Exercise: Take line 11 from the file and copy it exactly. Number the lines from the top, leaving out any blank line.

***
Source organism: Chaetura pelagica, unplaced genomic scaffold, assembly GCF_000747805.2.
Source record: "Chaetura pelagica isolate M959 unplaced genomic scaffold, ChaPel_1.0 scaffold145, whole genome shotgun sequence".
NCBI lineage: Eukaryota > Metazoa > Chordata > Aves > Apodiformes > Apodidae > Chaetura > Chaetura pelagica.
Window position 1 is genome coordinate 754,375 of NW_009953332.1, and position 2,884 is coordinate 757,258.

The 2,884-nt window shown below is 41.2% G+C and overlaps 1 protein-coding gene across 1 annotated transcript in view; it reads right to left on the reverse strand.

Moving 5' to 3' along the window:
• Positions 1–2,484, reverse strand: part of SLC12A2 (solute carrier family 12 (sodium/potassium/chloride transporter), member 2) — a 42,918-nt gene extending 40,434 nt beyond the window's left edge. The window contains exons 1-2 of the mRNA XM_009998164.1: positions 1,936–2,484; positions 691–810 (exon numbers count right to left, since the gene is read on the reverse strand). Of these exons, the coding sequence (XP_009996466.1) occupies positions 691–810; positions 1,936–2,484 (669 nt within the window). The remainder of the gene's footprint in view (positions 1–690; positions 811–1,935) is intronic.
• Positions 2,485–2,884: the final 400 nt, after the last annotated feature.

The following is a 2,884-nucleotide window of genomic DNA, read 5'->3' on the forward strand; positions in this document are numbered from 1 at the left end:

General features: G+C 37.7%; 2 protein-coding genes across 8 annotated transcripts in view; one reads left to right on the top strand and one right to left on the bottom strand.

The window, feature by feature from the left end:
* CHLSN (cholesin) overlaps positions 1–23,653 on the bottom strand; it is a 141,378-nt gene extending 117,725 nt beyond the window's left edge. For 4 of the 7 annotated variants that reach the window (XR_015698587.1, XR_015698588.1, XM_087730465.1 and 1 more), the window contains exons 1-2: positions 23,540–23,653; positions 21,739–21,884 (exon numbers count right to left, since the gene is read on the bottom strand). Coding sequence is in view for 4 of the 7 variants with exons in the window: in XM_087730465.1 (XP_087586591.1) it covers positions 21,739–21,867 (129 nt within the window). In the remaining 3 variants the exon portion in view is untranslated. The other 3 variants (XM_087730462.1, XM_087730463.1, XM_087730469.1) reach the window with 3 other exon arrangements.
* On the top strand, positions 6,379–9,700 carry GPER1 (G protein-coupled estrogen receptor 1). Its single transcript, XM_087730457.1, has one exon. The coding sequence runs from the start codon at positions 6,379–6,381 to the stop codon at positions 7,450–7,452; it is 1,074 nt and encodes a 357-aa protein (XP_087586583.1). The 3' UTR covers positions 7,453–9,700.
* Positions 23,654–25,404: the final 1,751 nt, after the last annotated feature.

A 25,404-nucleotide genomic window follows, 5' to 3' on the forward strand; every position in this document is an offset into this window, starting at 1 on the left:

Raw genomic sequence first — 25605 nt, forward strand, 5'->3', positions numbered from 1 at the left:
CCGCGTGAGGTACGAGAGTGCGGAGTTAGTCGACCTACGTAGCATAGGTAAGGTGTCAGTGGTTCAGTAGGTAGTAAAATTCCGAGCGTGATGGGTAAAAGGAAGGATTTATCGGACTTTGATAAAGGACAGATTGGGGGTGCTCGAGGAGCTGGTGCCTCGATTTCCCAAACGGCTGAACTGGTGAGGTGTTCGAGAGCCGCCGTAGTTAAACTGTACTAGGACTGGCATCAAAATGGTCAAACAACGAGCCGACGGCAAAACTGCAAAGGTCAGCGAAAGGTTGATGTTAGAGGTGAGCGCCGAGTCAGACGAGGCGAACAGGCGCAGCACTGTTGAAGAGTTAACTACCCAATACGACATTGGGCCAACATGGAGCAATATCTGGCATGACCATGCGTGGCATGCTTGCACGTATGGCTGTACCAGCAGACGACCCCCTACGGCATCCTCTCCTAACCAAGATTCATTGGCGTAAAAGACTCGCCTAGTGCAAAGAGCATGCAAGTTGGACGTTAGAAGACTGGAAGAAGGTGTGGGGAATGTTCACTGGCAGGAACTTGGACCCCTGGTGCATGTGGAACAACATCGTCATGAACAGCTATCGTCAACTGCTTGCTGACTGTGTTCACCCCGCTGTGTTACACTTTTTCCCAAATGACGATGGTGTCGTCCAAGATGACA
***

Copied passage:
The window, feature by feature from the left end: